21 Dec 2020
Danske Bank A/S probably didn’t breach U.S. sanctions when its Estonian unit handled billions of dollars in suspicious funds, meaning the lender could be facing a smaller fine than previously feared.
Denmark’s biggest bank has been told by the U.S. Department of the Treasury’s Office of Foreign Assets Control (OFAC) that an investigation into it is being closed, according to a statement on Saturday.
“OFAC has decided to take no action in relation to civil enforcement of U.S. sanctions in the Estonia case,” Philippe Vollot, chief compliance officer at Copenhagen-based Danske, said in an emailed statement.
Still, the bank said Saturday’s announcement doesn’t rule out the possibility that OFAC may take “future enforcement action should new or additional information warrant renewed attention.”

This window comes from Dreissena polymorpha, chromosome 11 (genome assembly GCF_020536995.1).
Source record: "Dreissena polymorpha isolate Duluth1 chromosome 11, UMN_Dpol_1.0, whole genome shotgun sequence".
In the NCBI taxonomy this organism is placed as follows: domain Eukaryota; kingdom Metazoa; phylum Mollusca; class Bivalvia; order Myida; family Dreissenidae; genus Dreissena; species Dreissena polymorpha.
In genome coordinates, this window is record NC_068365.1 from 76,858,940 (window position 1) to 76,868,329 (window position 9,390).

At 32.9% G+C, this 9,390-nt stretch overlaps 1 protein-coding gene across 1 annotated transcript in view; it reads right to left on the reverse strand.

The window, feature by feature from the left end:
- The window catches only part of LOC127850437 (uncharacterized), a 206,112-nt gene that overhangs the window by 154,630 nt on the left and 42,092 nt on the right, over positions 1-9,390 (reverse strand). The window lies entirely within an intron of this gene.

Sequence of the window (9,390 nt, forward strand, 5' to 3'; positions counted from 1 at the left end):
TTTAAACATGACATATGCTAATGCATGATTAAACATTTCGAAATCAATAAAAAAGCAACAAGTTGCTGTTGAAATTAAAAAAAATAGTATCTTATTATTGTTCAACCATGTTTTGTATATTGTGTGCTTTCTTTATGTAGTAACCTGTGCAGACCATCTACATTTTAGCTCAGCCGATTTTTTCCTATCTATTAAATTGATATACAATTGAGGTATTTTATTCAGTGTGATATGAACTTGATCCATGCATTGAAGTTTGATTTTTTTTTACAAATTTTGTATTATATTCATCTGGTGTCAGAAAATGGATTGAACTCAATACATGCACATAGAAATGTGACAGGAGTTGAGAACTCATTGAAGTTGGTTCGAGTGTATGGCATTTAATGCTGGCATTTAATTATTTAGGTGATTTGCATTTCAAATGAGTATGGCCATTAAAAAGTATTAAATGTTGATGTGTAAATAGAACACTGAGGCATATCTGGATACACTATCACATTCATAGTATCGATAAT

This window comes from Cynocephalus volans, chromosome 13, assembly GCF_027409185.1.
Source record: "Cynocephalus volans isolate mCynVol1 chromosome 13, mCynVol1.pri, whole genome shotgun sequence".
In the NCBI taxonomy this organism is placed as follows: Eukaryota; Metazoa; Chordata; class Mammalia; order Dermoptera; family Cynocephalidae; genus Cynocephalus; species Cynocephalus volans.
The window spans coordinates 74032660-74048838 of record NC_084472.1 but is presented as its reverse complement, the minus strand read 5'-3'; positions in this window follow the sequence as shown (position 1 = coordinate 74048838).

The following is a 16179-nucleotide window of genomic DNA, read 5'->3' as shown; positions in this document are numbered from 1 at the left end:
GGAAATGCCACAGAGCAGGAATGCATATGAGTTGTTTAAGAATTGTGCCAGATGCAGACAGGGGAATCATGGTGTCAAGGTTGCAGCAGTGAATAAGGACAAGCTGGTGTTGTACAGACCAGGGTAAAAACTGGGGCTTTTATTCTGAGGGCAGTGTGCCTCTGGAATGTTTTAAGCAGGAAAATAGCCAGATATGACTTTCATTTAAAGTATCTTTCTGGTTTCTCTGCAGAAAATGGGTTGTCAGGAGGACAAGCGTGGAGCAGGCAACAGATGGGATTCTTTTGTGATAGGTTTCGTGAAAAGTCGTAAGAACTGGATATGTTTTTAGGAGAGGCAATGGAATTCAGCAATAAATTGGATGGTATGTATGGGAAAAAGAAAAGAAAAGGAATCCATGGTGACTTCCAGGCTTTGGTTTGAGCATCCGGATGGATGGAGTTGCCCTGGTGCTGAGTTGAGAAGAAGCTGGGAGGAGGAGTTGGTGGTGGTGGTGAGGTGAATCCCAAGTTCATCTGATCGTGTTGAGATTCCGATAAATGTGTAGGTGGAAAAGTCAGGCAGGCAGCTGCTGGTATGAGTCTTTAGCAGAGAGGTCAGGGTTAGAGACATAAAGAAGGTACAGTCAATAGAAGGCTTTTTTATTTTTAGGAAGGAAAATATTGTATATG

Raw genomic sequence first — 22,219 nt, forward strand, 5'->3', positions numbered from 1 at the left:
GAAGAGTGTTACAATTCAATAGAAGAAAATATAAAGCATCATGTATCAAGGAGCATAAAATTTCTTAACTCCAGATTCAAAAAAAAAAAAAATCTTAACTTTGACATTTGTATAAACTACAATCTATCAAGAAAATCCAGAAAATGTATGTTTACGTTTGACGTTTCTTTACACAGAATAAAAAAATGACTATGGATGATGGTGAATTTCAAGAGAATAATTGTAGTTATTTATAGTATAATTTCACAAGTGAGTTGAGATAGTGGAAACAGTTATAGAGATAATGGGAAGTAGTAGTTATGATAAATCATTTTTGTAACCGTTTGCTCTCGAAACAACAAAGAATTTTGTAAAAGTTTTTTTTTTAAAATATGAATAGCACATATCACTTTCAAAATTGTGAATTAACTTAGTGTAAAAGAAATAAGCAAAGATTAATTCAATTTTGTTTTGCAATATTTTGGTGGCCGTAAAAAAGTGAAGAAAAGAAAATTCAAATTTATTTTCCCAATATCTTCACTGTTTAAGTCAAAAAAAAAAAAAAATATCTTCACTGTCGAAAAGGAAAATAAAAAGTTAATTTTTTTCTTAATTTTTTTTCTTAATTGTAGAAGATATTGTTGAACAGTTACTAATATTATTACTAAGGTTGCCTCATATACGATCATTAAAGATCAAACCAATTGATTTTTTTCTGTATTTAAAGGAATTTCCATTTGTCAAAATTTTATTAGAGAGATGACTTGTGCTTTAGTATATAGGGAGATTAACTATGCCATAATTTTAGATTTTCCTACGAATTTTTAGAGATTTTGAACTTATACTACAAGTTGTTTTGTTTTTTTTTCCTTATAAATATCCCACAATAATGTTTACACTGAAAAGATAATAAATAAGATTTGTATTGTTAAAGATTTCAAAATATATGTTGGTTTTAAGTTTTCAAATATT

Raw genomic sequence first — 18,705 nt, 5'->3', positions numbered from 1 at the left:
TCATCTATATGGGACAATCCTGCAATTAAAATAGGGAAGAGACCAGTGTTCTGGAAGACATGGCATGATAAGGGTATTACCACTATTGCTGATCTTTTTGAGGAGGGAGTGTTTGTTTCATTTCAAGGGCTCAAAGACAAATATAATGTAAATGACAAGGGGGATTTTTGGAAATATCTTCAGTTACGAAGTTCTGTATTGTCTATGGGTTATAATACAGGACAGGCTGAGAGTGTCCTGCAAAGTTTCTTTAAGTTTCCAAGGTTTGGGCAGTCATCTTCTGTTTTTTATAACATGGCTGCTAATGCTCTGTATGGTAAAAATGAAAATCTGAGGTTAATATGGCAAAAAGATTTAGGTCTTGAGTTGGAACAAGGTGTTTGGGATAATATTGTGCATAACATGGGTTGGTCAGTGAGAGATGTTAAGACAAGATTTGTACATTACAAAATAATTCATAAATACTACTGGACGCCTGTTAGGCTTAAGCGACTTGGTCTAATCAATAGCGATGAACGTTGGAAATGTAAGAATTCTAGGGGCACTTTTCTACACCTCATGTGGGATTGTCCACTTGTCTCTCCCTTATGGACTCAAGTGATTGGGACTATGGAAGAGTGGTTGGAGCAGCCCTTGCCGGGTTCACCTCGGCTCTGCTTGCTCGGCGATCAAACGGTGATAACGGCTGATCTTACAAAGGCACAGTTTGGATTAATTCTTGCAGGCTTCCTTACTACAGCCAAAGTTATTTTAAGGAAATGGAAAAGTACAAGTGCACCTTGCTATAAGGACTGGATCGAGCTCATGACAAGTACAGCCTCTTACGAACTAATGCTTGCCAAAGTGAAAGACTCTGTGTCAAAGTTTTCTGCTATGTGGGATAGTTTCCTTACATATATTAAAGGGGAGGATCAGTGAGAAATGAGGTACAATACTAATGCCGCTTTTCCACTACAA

Danske has been under investigation for alleged money laundering since admitting more than two years ago that it failed to screen 200 billion euros ($245 billion) in non-resident flows through its now shuttered Estonian unit. The bank’s own probe into the matter found that a large part of that money was suspicious.
The laundering scandal has put a spotlight on the Nordics — generally considered low on corruption and high on transparency — amid allegations that a number of banks in the region were systematically used as conduits for tainted cash from the former Soviet Union.
By Morten Buttler, Bloomberg, 19 December 2020
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